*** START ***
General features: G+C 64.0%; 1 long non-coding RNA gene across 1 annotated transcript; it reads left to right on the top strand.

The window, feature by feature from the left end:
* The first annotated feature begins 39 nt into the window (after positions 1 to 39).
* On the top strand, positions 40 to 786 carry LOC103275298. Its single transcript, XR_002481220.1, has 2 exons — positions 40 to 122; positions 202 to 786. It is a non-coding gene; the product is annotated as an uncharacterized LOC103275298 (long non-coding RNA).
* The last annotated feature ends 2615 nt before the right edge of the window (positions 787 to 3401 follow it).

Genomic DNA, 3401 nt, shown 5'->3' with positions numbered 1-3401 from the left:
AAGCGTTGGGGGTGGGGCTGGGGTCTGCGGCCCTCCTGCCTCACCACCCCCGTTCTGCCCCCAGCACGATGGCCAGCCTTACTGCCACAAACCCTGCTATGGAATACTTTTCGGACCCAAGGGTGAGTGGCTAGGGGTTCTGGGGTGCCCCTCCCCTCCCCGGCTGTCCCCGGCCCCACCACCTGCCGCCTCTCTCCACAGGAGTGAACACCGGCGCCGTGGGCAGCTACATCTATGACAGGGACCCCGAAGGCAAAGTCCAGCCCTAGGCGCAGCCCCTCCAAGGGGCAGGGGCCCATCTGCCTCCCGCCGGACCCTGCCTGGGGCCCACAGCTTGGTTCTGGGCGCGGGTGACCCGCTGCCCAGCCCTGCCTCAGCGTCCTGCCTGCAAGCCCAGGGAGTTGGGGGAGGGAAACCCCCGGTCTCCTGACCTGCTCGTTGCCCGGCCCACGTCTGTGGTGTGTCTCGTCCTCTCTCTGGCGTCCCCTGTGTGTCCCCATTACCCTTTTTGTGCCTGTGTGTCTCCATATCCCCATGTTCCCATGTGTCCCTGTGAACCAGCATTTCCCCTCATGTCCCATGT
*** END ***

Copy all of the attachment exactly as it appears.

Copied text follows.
General features: G+C 64.0%; 1 long non-coding RNA gene across 1 annotated transcript; it reads left to right on the top strand.

The window, feature by feature from the left end:
* The first annotated feature begins 39 nt into the window (after positions 1 to 39).
* On the top strand, positions 40 to 786 carry LOC103275298. Its single transcript, XR_002481220.1, has 2 exons — positions 40 to 122; positions 202 to 786. It is a non-coding gene; the product is annotated as an uncharacterized LOC103275298 (long non-coding RNA).
* The last annotated feature ends 2615 nt before the right edge of the window (positions 787 to 3401 follow it).

Genomic DNA, 3401 nt, shown 5'->3' with positions numbered 1-3401 from the left:
AAGCGTTGGGGGTGGGGCTGGGGTCTGCGGCCCTCCTGCCTCACCACCCCCGTTCTGCCCCCAGCACGATGGCCAGCCTTACTGCCACAAACCCTGCTATGGAATACTTTTCGGACCCAAGGGTGAGTGGCTAGGGGTTCTGGGGTGCCCCTCCCCTCCCCGGCTGTCCCCGGCCCCACCACCTGCCGCCTCTCTCCACAGGAGTGAACACCGGCGCCGTGGGCAGCTACATCTATGACAGGGACCCCGAAGGCAAAGTCCAGCCCTAGGCGCAGCCCCTCCAAGGGGCAGGGGCCCATCTGCCTCCCGCCGGACCCTGCCTGGGGCCCACAGCTTGGTTCTGGGCGCGGGTGACCCGCTGCCCAGCCCTGCCTCAGCGTCCTGCCTGCAAGCCCAGGGAGTTGGGGGAGGGAAACCCCCGGTCTCCTGACCTGCTCGTTGCCCGGCCCACGTCTGTGGTGTGTCTCGTCCTCTCTCTGGCGTCCCCTGTGTGTCCCCATTACCCTTTTTGTGCCTGTGTGTCTCCATATCCCCATGTTCCCATGTGTCCCTGTGAACCAGCATTTCCCCTCATGTCCCATGT